Tattoo craze finds followers in Jordan

Friday 07/08/2015
A Jordanian man gets a tattoo done on his forearm by famed Jordanian tattoo artist Hazim Naouri, 30, nicknamed Huzz.

Amman - Whether a sign of rebellious youth, making a fashion statement or imitat­ing the West, getting tattooed is a fad embraced by many young Arabs.

“When I had my tattoo done a few years ago in Cyprus, my friends went crazy over it and some even did the same,” Amman high school teacher Salma, 27, said.

She said her tattoo — a dragon on her lower back — was done after a period of hesitation. “My family did not like it,” Salma noted, referring to a general anti-tattoo sentiment among Jordan’s largely conserva­tive Muslim society. Many Muslims point to a ban in Islam against tat­tooing because it alters body fea­tures created by God.

Tattoos, however, have a long his­tory in Jordan. Bedouin tribal wom­en had facial areas tattooed — on the cheeks or around the mouth — to tit­ivate themselves for their husbands in the absence of make-up. The pro­cedure was primitive with no spe­cific designs, just various size green dots. A popular beautifying method that lasted in the Arab world is hen­na, a paste made from a flowering plant. It is bought in cone-shaped tubes and is made into designs, es­pecially on the palms of women’s hands. Henna, however, fades from the skin over time. Henna bridal nights in the Arab world are popular events, just like bridal showers in the West.

In the 1980s and 1990s, tattooing became popular among a certain segment of Jordanian men, espe­cially the low-income, as a sign of chivalry and to show strangers that the tattooed is suave, popular, liked and trusted by the community.

However, the group was infil­trated by outlaws, attracting police attention. Subsequently, tattooed men have often become the first rounded up by police during any street violence.

There are several tattoo artists in Jordan but the most prominent is Hazim Naouri, 30, nicknamed “Huzz”. He is a professional tattoo and piercing artist who found fame in the Middle East among tattoo en­thusiasts for his creativity and pas­sion. Naouri told The Arab Weekly that his passion for tattooing started in childhood.

“It was the result of watching a TV show called Kung Fu: The Legend Continues,” he said. “Back then, tattooing was not that popular in Jordan but today it has become a sign of fashion and a way to express one’s inner self.”

Naouri said he had his first tattoo — a dragon in the middle of his back — done by a travelling Lebanese art­ist.

“I decided to create something out of nothing. A little shop located at my parent’s garage, a car dyna­mo, spoon, sewing needle and a pen for a tattoo machine and supporting friends were the things I needed to start a small business or at least the plan for the first tattoo shop in Jor­dan,” he recalled.

“And it worked.”

In 2007, Naouri said he opened his first shop and bought equipment from the United States. Today, he also has a shop in Dubai and plans others elsewhere in the Arab world.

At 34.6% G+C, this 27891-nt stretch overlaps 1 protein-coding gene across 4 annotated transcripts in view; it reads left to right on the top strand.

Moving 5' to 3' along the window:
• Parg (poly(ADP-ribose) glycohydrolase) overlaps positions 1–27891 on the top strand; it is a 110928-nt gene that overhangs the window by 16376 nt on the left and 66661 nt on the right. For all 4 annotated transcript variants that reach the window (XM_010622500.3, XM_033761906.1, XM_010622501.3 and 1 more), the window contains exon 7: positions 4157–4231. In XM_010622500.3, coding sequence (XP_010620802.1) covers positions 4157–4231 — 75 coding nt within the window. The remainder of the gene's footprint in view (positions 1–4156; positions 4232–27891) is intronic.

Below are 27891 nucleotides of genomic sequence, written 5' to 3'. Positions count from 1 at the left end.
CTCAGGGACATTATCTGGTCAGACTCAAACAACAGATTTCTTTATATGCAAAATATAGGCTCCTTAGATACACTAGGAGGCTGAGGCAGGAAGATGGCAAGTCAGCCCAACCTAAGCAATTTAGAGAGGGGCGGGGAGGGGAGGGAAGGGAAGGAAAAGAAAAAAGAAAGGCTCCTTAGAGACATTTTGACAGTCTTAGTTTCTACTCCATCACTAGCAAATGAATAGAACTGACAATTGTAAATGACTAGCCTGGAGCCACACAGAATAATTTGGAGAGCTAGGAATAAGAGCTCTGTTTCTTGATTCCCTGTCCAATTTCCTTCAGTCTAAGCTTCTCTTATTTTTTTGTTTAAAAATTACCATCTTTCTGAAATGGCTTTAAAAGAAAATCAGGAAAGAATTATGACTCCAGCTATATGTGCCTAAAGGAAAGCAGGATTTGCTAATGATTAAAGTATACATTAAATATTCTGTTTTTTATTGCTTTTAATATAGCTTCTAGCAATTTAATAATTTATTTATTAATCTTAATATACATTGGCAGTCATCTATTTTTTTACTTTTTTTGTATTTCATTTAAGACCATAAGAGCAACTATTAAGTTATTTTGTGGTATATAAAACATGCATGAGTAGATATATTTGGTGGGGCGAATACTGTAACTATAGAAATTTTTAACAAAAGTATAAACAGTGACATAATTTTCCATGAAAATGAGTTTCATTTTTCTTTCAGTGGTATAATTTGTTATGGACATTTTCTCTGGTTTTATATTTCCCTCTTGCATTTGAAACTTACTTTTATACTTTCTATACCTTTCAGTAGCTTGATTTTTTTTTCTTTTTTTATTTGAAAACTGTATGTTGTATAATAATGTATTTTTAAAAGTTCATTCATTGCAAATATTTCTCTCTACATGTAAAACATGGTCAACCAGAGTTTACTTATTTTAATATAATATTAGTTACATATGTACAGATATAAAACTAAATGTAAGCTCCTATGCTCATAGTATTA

The overall view of tattooing or inking has changed significantly in the Middle East, he said.

“People are now more aware of what tattooing is all about,” he said. “I have clients from both sexes who are in their 20s and 30s. Some have their own drawings that reflect an event in their lives. Arabic callig­raphy plays a big part in their lives as Muslims. That is why we had to master almost everything from let­ters to images to 3D.”

As the practice of tattooing in­creases as more people brave the needle to express themselves, many say it is religiously unacceptable.

“Just because the West believes that it is a normal practice of inject­ing your skin with ink, it does not mean we, as Arabs, should follow,” said Amman bank clerk Lutfi Dmor, 33. Dmor pointed to a saying quot­ing the Prophet Mohammad, which clearly depicts a tattoo as a taboo: “’The Prophet cursed the one who does tattoos and the one who has a tattoo done.” “This is enough for me not to have a tattoo,” Dmor said.

Some critics blame the rise in tat­too popularity on the lack of aware­ness by certain societies, parents’ ignorance and the influence of fa­mous people. For instance, celebri­ties such as Angelina Jolie, Selena Gomez and Rihanna have tattoos in Arabic.

Regrets can be part of living with a tattoo.

Khalil Awadat, 45, said he was sorry about having a tattoo after he found it “not suitable for his age”.

“I did it when I was a young man and it was very cool to have a tattoo as a sign of manhood but now that I have kids I don’t feel comfortable with it and it gives a bad image to my children,” said Awadat, whose tattoo is a dagger on his right fore­arm.

Eyebrow tattoos cost $100-$300 in Jordan, while a full body tattoo, depending on the image, size, de­sign and colours, can be much more expensive. Sumayah, owner of an Amman women’s beauty centre, said the most popular tattoos were to the eyebrow. As for the other tat­toos, some drawings are more pop­ular with girls than boys.

“I believe that girls always go with butterflies and dragons while men prefer tribal drawings and words, which are a set of drawings that in­volve lines and symbols,” Sumayah said.

“I even know a guy who has the image of his dog on his arm.”